SALEM, Ohio – Biosolid doesn’t mean just municipal waste, it’s also food processing waste.
Both types are used in the same way, said Brian Alger, who works as a technician for a residuals company called Synagro. Farmers still sign contracts and go through the EPA and fall under Class B biosolids regulations.
The benefits are also the same, he said; nitrogen and phosphorous levels are high, it helps build organic matter, and it’s free.
Geauga County farmer Jim Timmons uses biosolids from a cheese plant on 100-150 acres each year and says his crops are noticeably greener where the biosolids are applied.
In the last five years, since using biosolids, he’s cut his phosphorous purchases by 60 percent, he said.
The biosolids are spread in August, when the ground is dry and he’s just harvested his wheat.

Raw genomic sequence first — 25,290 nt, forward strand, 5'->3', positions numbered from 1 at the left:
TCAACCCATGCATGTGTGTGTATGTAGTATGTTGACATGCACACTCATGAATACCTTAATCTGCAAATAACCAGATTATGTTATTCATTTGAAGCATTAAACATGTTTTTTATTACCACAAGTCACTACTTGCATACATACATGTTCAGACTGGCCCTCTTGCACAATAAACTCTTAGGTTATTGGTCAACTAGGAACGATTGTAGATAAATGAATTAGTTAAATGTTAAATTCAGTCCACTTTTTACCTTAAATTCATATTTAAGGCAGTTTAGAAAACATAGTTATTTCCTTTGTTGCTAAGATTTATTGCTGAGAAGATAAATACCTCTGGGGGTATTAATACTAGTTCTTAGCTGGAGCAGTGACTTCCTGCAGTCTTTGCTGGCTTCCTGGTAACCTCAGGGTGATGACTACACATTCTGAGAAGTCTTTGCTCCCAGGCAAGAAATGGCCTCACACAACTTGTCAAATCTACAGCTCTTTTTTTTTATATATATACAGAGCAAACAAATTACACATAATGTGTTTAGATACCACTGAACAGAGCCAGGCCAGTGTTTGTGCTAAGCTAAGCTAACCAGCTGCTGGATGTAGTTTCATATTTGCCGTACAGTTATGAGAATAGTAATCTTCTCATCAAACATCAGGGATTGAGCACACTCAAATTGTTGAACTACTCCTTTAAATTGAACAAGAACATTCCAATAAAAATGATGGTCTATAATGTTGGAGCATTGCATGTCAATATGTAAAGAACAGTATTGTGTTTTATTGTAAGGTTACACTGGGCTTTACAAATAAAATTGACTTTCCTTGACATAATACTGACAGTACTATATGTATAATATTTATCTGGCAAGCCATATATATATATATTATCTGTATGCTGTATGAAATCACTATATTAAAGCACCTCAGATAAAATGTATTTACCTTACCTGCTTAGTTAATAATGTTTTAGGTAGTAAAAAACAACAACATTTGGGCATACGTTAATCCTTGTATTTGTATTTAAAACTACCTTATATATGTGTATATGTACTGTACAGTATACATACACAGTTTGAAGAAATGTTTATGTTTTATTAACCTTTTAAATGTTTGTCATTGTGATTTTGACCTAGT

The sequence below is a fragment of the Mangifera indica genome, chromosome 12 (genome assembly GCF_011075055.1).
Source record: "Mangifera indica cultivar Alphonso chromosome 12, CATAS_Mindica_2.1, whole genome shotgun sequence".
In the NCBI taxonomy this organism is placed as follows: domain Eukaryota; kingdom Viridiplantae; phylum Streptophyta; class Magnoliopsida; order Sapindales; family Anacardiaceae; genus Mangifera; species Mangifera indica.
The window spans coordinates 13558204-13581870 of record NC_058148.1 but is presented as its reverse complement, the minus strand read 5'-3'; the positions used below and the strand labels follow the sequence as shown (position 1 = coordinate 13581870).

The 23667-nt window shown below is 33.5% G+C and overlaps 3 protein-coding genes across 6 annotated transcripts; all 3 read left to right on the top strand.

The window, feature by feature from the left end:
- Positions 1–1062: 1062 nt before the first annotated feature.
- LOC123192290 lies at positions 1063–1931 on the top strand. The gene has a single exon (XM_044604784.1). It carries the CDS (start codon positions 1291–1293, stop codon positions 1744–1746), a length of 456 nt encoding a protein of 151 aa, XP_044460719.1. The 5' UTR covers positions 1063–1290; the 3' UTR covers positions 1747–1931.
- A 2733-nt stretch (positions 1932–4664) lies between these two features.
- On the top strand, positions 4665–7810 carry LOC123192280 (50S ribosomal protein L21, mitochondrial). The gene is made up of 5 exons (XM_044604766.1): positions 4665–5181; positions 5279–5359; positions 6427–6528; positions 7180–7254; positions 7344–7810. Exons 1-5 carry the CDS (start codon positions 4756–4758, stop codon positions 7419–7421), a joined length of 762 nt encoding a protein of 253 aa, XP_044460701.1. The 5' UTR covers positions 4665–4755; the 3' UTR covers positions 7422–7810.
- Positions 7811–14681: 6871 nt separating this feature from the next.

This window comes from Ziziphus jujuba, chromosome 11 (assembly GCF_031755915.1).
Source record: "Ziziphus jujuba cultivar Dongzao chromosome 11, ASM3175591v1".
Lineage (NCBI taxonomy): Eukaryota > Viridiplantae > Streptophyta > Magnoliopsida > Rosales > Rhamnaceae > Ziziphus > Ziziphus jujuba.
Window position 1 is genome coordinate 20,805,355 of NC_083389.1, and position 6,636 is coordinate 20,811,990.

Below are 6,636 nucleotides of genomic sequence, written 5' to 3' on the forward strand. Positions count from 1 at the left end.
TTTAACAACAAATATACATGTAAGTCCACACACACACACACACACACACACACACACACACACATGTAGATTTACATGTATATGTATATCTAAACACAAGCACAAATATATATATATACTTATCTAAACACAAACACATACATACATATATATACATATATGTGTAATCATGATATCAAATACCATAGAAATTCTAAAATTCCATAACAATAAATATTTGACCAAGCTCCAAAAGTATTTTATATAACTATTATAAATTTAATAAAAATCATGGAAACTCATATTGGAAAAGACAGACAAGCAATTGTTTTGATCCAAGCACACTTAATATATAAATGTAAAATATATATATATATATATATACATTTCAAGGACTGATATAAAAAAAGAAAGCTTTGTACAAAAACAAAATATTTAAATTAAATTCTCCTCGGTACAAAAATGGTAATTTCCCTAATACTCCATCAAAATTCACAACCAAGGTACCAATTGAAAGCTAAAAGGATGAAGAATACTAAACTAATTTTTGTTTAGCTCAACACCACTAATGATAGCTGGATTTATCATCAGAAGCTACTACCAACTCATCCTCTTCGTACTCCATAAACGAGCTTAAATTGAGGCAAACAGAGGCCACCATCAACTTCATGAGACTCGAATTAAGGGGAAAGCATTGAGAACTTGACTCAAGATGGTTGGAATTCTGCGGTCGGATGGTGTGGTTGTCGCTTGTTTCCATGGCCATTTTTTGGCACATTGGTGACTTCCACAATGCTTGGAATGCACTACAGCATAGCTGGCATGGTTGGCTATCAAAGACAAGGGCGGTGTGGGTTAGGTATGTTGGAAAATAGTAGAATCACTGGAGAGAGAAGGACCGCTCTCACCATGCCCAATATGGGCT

The only problem, Timmons said, is he has to be sure land is available. If the fall is too wet and he can’t plant wheat, he needs to plant something in the spring, like oats, that will be out of the field by August.
In Timmons’ case, the cheese processor contacted him wanting an outlet for its waste.
At the time, Timmons was shipping his dairy cows’ milk to the plant and knew he wasn’t putting anything into his cows that he wouldn’t mind ending up in his fields, he said.
Striking a balance
Even food waste’s use hangs in a precarious balance with public opinion.
Anytime neighbors see a tanker injecting something into a field, they will be worried, Alger said.
“If there’s an odor with it, it brings a double whammy,” he said.
“[Biosolids’ use] is done under the most careful, watchful conditions,” he said. “There are responsible people handling it from start to finish.”
Timmons added, “It’s as clean as it gets.”
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